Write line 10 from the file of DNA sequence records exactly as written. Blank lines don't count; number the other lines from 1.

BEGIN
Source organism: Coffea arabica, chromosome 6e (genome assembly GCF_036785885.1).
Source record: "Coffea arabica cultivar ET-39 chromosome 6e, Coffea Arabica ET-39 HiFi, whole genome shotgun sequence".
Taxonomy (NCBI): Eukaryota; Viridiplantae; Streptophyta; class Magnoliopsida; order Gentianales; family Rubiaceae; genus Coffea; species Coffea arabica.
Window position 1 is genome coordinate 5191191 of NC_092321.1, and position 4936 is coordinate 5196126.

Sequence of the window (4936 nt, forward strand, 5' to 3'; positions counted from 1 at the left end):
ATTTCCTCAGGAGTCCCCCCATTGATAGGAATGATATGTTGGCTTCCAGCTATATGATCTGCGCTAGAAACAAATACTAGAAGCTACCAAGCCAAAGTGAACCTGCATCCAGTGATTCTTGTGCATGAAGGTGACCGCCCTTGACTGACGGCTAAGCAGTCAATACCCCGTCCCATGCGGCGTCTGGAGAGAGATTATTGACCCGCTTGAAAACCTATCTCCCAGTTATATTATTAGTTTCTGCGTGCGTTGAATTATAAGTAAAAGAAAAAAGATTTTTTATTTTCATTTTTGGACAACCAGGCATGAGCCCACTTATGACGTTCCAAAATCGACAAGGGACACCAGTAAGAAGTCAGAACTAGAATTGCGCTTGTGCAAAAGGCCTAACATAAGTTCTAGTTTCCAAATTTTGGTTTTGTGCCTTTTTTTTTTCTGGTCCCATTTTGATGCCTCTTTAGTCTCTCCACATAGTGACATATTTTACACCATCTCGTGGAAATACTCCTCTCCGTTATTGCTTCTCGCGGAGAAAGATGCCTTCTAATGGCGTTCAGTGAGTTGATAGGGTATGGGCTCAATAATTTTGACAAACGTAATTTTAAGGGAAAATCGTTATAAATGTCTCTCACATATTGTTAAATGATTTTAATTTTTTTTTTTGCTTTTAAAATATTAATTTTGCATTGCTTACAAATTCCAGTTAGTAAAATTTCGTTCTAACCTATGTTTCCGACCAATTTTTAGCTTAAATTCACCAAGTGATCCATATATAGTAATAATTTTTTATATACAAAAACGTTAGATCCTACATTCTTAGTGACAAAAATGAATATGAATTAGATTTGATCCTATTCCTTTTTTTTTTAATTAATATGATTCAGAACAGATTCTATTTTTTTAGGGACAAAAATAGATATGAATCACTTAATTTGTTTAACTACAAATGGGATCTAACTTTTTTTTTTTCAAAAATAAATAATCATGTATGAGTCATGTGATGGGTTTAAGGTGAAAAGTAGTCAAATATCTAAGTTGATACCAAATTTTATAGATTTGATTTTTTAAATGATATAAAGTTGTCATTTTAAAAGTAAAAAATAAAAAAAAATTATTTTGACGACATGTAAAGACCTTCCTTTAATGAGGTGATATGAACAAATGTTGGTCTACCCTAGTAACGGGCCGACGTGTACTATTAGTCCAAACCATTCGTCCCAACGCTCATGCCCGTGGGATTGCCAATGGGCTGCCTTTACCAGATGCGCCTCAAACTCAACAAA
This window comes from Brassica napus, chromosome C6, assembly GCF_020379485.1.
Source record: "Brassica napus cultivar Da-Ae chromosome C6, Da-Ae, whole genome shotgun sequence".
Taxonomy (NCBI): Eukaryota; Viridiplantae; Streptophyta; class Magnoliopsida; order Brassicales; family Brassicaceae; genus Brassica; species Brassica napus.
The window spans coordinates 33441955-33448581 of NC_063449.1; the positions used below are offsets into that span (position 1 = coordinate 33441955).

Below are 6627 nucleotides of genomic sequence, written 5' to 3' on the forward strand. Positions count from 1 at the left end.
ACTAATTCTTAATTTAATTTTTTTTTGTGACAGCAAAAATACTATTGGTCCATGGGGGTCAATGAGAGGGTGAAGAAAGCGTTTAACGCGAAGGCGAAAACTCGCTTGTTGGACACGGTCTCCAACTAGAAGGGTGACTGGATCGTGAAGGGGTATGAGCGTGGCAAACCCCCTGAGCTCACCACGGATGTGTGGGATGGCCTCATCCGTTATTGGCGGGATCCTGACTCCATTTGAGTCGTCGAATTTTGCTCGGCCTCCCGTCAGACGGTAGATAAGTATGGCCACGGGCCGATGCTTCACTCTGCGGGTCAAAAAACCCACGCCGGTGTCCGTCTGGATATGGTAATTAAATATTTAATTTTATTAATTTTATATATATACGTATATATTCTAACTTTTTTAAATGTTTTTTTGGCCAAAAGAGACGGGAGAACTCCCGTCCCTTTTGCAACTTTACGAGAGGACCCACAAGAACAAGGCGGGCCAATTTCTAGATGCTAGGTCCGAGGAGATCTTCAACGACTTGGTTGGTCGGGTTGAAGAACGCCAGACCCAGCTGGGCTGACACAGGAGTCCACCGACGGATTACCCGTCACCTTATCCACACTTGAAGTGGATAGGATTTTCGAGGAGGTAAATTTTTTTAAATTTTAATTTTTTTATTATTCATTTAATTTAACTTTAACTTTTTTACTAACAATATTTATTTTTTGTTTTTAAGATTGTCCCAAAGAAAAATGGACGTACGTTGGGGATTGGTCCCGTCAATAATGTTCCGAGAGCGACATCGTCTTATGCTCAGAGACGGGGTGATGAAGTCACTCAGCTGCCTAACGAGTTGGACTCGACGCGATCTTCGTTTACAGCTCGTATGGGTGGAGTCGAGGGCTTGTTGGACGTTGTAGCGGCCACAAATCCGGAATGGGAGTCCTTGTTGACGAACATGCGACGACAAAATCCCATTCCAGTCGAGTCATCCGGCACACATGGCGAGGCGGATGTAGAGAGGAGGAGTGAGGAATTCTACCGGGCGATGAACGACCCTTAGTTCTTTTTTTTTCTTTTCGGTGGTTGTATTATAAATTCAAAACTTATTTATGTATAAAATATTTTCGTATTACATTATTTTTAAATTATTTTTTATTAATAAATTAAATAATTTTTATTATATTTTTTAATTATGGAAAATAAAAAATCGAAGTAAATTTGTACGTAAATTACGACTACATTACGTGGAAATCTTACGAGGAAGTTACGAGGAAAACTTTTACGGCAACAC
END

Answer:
The window spans coordinates 33441955-33448581 of NC_063449.1; the positions used below are offsets into that span (position 1 = coordinate 33441955).